Biography of King of la taifa de Zaragoza Mundir I Ibn Yahya (ca. 975-ca. 1024)

King of the taifa of Zaragoza, belonging to the dynasty Tujibi, born about 975 and died to 1024. With the independence of the top mark with respect to the Caliphate of Córdoba was reached and organized the first Arab dynasty in Zaragoza during the first years of the fitna. His short reign was very prosperous and Zaragoza spent to occupy a position of first magnitude in Peninsular Affairs

Al-Mundhir began his career as a simple soldier in the army of Almanzor and in the last years of his life was promoted to general. At the beginning of the civil wars that caused the breakdown of the Caliphate (fitna) was appointed Governor of the upper mark (1009) by the Caliph Hisham II, to who betrayed, show supporter of Sulayman al - Musta'in, his rival. In the confrontation between the two pretenders to the throne of the Caliph al-Mundhir fought together with al - Musta'in to seize Cordoba (8 November 1009). It is also likely that Al-Mundhir participate in the expedition to the Catalan counts organized in 1010 to take Cordoba and there knew the count Ramón Borrell. However Al-Mundhir, at this time in which Cordoba was shaken by constant coups, was not supporter of any Caliph in particular, but gave its accession the most powerful candidates, and when he/she saw that his position was in danger, he/she left Cordoba and marched to his residence in Zaragoza, where ruled independently as a true sovereign, without intervening in the Affairs of Córdobathat ended with the fall of the Caliphate in 1031. Thus, Al-Mundhir went from Hisham II Party of Muhammad IIal - Mahdi and then embraced the cause of Sulayman. After this murder in 1016, Al-Mundhir accepted the sovereignty of Alí Ibn Hammud, but set conditions that were accepted by the Caliph to strengthen his position by Alliance with the Lord of Zaragoza.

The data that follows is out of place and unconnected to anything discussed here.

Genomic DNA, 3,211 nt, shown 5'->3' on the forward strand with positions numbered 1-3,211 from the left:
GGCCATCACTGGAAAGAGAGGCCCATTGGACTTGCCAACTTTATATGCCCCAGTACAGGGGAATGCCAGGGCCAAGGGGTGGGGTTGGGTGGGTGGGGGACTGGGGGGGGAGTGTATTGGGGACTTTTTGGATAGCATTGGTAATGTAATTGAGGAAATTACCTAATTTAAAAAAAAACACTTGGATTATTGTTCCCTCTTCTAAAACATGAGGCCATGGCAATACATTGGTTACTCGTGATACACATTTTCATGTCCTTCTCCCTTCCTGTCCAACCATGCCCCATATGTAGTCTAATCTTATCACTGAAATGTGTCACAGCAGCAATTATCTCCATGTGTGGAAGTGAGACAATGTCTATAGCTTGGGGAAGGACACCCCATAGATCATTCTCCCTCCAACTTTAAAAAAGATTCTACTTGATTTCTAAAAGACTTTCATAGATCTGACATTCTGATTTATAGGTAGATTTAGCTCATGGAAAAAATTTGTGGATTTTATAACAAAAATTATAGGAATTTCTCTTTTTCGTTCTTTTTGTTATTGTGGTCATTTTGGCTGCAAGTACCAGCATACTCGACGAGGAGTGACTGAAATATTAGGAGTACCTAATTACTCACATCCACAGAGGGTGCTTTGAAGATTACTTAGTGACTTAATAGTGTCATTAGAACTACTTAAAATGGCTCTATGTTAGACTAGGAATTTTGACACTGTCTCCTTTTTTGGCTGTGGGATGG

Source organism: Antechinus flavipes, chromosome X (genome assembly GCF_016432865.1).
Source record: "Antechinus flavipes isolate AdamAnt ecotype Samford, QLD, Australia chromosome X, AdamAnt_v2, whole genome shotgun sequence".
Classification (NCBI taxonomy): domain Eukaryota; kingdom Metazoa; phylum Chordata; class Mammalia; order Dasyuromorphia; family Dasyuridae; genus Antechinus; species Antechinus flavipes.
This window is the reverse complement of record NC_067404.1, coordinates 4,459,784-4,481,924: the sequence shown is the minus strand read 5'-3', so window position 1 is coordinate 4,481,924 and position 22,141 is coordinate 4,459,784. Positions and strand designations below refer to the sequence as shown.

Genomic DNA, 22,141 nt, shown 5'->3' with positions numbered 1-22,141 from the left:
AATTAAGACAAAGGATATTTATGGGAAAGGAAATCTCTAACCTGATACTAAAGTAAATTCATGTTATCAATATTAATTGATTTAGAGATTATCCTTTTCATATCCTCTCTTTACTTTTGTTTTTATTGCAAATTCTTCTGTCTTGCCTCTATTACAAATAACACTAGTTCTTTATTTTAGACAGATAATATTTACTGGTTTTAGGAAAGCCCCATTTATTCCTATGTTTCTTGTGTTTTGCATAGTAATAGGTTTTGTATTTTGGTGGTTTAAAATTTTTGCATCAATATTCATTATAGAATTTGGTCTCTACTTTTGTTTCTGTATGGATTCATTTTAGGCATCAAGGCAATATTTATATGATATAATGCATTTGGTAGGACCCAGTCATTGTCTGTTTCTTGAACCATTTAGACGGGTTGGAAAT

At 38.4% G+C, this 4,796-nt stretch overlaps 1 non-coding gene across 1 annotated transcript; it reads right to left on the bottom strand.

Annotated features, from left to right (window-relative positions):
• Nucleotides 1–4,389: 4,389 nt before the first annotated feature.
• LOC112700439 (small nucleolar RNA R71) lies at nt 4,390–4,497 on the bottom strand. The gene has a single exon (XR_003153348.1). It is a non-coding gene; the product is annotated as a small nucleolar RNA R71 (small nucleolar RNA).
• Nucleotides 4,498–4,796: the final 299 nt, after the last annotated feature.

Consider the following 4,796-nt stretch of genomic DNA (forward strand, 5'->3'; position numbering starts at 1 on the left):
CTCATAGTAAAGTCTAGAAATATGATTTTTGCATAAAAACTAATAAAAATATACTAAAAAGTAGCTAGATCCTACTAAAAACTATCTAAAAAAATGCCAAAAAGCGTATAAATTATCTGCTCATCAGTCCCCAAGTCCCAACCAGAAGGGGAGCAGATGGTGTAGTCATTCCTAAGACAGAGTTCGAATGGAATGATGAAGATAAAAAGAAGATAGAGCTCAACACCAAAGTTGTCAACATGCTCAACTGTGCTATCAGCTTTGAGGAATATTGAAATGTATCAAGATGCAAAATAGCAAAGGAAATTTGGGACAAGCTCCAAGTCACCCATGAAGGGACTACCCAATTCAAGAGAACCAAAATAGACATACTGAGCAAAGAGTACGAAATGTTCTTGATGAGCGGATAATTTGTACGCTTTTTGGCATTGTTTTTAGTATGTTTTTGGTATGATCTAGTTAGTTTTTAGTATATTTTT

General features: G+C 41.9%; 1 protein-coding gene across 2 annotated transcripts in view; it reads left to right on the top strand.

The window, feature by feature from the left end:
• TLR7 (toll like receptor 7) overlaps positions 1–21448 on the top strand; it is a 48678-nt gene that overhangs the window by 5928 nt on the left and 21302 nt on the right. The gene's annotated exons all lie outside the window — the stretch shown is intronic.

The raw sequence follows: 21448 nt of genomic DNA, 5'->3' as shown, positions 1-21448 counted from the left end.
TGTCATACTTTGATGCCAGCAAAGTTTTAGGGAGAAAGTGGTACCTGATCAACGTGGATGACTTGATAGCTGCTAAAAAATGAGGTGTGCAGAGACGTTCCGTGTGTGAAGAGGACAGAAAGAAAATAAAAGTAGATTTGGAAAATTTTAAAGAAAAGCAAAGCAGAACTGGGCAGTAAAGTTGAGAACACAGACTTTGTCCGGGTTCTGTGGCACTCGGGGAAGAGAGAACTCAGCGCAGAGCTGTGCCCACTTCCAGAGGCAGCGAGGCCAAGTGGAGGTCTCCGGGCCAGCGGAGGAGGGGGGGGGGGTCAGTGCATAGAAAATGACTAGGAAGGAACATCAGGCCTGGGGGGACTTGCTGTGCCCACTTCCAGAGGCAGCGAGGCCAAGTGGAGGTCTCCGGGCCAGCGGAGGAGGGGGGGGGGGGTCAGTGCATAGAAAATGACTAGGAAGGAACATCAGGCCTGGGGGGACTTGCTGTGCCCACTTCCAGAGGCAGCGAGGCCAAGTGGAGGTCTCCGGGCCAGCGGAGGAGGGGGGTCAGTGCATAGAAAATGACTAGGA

In 1018 Mundhir joined Jayran, Lord of Almeria, to restore to the caliphal throne to a Marwani in the person of Abd al-Rahman Al - Murtada IV, whom both proclaimed Caliph in Jativa April 29, 1018; they had previously formed an army with people of the upper mark and lift and got the Alliance of the conde Ramón Borrell de Barcelona. Alí Ibn Hammud was killed March 22, 1018 and was quickly replaced by his brother al-Qasim. The rebel army garrisoned in Jativa marched to submit to the Sinhayies of Granada rather than taking the caliphal capital by decision of Mundhir and Jayran. But the Lord of Granada, Zawi Ibn Ziri, defeated the royalists against the walls of the city and al - Murtada was killed on the flight, with what restoration plans were truncated. Al-Mundhir and Jayran fled to Almeria, while Sulayman Ibn Hud, a commander of the army of Al-Mundhir, returned to the upper mark with Zaragoza troops and accompanied by the catalan army Ramón Borrell. After Al-Mundhir returned to Zaragoza.

From that then Mundir declared independence and ceased to participate in the Affairs of the Caliphate, whose decomposition did not witness. It took the honorific titles of al - Haajib, al - Mansur, and Du-l-Riyasatayn. According to the Chronicle of Ibn Hayyan, he/she managed to gather under his authority to mark different Governors and sought to unify their States through the creation of a bureaucracy that was resting in the figure of the Secretaries; the most important of these Secretaries were Abu Al - Abbas Ibn Marus and Abu Amir Ibn Arzaq. To complete the domain on the top mark, Al-Mundhir invaded Huesca and drove her to his relative, Governor Ibn Sumadih.

His reign was short, but he/she showed his extraordinary powers as a good politician and statesman. Since it declared independence should try to avoid the desires of Castilian and Catalan on the Kingdom of Zaragoza, which, according to the chronicler Ibn Hayyan, achieved thanks to its political maturity. A sample of the King of Zaragoza's good relations with powerful neighbors is the fact that the wedding between Berenguer Ramón I, son of count Ramón Borrell de Barcelona, with the daughter of Sancho de Castilla, held in Zaragoza in the presence of a large number of people of the two faiths.

The exact date of his death is unknown, but this must happen before 1024, in which currencies already show as ruler Yahya, son of Mundhir and his successor.

The Chronicles show to Al-Mundhir as a great rider, a man strong and arrogant, intelligent and very generous, but Machiavellian. Ibn Hayyan praised his acumen and presents him as a ruler just whose death was very mourned among his subjects.


JOVER ZAMORA, j. m. (dir.). "The Taifa kingdoms. Al - Andalus in the 11th century,"in history of Spain Menéndez Pidal, vol. VIII-I. Madrid, Espasa Calpe, 1994.

LÓPEZ DE COCA CASTAÑER, J. E. "The Taifa kingdoms", in history of Andalusia, vol. II. Madrid-Barcelona, 1980.

TÜRK, TO. The Kingdom of Zaragoza in the 11th century of Christ (V of the Hegira). Madrid, 1978